Three main factors influenced the landscape of the Cultural Park of the Martín river throughout centuries: the lithological variety, the weather and human impact.
The area with the highest altitudes, to the south of the Park (Montalbán-Torre de las Arcas, Obón and Alcaine), features a humid and cold environment. Here, old and abundant reforestation pinewoods have proliferated, like in the Montalbán and Torre de las Arcas areas, together with other little woods of natural origin, like the one dominating the Guardias mountain in Alcaine. These pinewoods appear to be regularly disseminated with rockroses and ilex groves. An extended rockrose or ilex wood dominates the Muelas between Obón and Torre de las Arcas, surrounded by groups of growing pines.
The northern part of the Park (Alacón, Oliete, Ariño and Albalate del Arzobispo), with lower altitudes and a drier environment contrasts the south. The addition of anthropical action, which is more prominent and intensive in a milder environment, makes the land suitable to agriculture and stockbreeding. Here we find scrubs (fields of rosemary and thyme, dry pastures) whose ilexes indicate degradation. Worth mentioning also is the steppe area of "las Planetas" in Albalate del Arzobispo, with lygeum spartum and rest-harrow.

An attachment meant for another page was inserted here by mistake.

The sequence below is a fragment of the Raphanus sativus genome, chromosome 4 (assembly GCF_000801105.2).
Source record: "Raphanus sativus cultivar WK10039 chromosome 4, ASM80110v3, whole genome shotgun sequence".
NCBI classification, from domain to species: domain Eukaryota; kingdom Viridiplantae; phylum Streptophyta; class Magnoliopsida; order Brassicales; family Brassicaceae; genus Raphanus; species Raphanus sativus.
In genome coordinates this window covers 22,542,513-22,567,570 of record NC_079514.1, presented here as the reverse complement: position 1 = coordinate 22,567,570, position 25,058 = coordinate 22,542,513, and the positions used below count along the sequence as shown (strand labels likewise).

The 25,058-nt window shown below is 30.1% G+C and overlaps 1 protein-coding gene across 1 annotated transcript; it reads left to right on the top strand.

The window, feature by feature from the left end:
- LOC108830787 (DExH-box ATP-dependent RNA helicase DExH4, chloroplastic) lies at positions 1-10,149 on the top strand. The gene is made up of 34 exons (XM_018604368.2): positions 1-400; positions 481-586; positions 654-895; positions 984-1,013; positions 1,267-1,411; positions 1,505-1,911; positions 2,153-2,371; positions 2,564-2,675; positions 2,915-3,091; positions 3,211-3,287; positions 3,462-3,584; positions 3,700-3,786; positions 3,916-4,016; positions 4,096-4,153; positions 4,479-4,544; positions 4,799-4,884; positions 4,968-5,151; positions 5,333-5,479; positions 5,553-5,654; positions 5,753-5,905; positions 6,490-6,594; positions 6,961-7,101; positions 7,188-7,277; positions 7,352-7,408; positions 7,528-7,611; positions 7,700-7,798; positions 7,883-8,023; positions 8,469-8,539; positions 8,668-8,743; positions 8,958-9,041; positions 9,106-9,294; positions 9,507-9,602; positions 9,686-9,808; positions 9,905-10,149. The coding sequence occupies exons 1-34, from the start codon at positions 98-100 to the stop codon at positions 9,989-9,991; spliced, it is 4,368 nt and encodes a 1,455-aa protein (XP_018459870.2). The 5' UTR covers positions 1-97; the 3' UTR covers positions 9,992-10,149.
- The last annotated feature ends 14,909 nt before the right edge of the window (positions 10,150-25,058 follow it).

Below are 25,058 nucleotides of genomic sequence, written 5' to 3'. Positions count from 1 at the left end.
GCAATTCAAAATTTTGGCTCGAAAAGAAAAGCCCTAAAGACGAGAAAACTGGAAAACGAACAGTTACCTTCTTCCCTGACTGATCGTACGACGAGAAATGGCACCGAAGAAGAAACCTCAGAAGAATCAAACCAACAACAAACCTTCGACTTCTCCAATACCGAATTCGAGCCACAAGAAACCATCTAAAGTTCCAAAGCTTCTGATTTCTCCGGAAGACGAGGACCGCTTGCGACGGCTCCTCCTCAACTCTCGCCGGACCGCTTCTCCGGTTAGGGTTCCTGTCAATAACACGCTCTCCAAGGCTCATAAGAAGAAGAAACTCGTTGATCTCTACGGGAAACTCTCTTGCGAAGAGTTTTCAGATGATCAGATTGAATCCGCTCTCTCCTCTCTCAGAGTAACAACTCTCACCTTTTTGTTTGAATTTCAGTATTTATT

In order to recover degraded areas-those inaccessible to mechanical ploughs, and affected by erosion-a process a reforestation has started with the Aleppo pines. One example is the Pinarosa pinewood in Ariño, which exploits the ravines and shaded areas of the Arcos mountain range and its spurs. Another example is the Molares pinewood, which is on the valleys and slopes of the Seco river and in the close ravines between Oliete and Alcaine.
The Mediterranean/continental climate, due to the position of the Martín river valley in a mountain area not rich in hydro-resources , and with marked differences in temperature between night and day, allows junipers to thrive. We can see Phoenician junipers in different spots of the Park, including those that have adapted to steep rock passages. Less frequent but more impressive is the Incense juniper, which can be found throughout the Park, and whose noteworthy specimens also grow in San Pedro (Oliete) and in Dehesa (Alcaine), as well as in other places.
On the other hand, the vegetation of the river bank is rich, forming a narrow and discontinuous line on the side of the Martín river, where poplars, willows, ash trees, elms, beds of rushes and thorn bushes prevail. Noteworthy are the tamarisks at the end of the Cueva Foradada reservoir, constituting a little wood of great ecological importance, and many tributary ravines and ponds that feature abundant hygrophilous vegetation.
Another important feature are the "regular" vegetation areas, with riverbank cultivations (fruits and vegetables) and the dry soil plants ( grain , vines , olive and almond trees).